There’s something special about stumbling across a natural hot spring way out in the middle of nowhere. And Nevada has a lot of space to get lost. The more I learn about my new state, the more excited I get, so let’s take a look at the five best natural hot springs in Nevada.
Spencer Hot Springs
With a view of the Toiyabe Range as a backdrop to the Nevada desert, these primitive pools are about three hours and change from Reno. You’ll find both in-ground springs and a few steamy metal tubs — aka cowboy tubs, aka metal cattle troughs. The latter option is filled via a pipe from the main source, so you can customize the temperature to your liking. Pretty cool for a natural hot spring!
Black Rock Hot Springs
Crystal clear water with a sandy bottom is particularly inviting given the landscape itself — the Black Rock Desert! This hot spring is a giant main source pool between three and four feet in depth and about 100 feet across. A dock makes for easy access. This is a remote spring accessible only by driving on the playa, so you likely won’t run into crowds. Check the temperature before getting in first — this one runs pretty hot. And don’t forget to look around for the logbook!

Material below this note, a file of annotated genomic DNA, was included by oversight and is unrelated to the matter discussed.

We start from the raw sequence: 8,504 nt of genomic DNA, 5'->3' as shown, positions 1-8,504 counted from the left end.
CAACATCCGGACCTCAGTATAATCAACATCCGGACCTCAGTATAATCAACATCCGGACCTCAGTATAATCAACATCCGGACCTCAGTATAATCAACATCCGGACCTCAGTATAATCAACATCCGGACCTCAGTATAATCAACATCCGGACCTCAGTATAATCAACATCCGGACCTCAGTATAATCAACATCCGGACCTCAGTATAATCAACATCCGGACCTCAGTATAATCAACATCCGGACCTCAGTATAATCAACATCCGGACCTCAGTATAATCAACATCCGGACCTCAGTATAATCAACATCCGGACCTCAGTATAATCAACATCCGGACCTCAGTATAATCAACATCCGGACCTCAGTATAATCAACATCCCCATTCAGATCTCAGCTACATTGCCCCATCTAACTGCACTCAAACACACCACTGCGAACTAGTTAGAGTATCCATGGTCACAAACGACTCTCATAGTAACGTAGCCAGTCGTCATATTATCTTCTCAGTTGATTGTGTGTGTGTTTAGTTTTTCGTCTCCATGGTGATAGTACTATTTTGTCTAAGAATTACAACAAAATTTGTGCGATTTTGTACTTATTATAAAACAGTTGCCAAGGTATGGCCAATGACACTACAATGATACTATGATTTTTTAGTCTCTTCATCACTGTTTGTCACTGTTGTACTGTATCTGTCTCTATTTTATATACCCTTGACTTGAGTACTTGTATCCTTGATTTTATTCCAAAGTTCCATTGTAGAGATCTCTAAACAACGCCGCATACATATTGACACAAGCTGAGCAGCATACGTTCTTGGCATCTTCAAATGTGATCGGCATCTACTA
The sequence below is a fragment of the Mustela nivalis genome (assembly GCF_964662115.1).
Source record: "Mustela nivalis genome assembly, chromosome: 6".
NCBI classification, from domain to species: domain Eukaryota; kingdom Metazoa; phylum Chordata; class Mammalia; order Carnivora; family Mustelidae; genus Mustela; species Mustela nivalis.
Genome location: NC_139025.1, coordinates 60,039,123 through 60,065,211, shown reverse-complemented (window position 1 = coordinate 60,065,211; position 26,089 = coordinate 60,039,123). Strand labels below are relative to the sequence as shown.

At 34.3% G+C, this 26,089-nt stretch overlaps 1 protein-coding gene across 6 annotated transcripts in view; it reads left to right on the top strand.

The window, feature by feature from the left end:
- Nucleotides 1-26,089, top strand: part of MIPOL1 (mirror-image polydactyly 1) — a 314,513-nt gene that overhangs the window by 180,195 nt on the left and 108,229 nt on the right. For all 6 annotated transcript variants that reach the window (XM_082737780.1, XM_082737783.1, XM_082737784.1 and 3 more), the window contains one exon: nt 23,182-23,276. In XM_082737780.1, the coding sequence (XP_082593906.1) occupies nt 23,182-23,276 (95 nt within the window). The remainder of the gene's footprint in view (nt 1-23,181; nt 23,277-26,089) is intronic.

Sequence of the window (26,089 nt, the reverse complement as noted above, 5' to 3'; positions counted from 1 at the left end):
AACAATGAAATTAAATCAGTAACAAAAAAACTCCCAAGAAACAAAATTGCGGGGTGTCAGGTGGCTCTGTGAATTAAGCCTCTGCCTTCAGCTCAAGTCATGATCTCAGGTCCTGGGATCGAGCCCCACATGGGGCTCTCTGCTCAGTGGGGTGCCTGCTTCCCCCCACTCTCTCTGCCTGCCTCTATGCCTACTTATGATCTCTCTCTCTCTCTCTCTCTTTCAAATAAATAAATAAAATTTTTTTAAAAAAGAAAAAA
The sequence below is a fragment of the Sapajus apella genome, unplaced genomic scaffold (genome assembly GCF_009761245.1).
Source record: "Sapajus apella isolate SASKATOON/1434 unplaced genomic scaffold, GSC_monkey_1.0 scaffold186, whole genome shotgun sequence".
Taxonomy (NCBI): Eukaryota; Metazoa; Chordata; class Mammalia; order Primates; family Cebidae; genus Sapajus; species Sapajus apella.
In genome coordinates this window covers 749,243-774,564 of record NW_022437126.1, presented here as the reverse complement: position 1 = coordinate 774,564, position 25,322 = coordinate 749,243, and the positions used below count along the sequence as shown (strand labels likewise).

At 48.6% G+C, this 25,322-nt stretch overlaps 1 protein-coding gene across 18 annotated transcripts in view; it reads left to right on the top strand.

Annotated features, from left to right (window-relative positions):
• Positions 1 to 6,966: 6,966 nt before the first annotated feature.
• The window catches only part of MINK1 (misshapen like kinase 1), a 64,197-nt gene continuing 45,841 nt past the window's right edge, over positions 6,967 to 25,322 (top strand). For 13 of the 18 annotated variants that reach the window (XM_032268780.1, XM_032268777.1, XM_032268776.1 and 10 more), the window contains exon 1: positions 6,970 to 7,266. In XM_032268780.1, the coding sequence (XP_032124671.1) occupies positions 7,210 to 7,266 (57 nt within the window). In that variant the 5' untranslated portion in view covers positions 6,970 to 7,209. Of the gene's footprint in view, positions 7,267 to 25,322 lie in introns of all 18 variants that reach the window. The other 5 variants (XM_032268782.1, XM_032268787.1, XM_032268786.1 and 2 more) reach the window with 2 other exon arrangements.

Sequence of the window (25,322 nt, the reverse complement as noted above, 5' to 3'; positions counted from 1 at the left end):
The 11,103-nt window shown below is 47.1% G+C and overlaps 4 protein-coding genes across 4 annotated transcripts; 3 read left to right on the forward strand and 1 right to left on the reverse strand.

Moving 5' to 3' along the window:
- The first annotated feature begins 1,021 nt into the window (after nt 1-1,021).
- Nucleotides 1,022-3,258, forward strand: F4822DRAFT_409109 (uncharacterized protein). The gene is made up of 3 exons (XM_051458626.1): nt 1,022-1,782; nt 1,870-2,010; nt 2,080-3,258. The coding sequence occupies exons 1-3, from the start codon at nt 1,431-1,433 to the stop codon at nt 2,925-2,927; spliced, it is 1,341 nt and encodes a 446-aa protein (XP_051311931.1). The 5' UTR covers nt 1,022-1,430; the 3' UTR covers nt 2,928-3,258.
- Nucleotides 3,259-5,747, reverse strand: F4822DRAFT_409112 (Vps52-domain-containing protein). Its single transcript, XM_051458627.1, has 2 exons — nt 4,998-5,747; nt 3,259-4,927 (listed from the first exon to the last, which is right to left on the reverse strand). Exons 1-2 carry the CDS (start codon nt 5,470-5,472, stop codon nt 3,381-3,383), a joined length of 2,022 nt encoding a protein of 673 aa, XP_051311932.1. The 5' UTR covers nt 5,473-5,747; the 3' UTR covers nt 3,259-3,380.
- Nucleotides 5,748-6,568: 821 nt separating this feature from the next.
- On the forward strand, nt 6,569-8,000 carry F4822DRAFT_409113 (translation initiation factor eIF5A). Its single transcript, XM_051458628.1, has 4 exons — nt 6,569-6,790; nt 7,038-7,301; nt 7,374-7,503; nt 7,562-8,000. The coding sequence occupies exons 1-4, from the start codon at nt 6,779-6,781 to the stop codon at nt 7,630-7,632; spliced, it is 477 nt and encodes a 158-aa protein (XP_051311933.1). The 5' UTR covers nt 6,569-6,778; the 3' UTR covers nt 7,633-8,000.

Fish Lake Valley Hot Springs
This one is near Tonopah, which lies halfway between Reno and Vegas. The concrete-poured spring is three feet deep and the two natural warm ponds nearby are a good place to drift on a pool floating. Make a camping weekend out of it — this place also has fire pits and BBQs.
Solder Meadows Hot Springs
This BLM-managed hot spring has four to six spots for bathing, many of which are made up of dammed rocks running along the natural hot springs river. It’s shallow, seeping straight up out of the ground, with nary a cowboy tub to be seen. Located about 60 miles north of Gerlach in northern Nevada, this is remote country but makes for quite the experience.
Kirch Hot Springs
An hour south of Ely, inside the Wayne E. Kirch Wildlife Management Area, are beautifully clear hot springs also known as Sunnyside. Be aware that this is an important wildlife sanctuary, so it’s important to leave no trace, and if you’re quiet, you’ll have a good chance of spotting some of the locals!
One last tip — before you dip, make sure you’re clear on hot spring etiquette.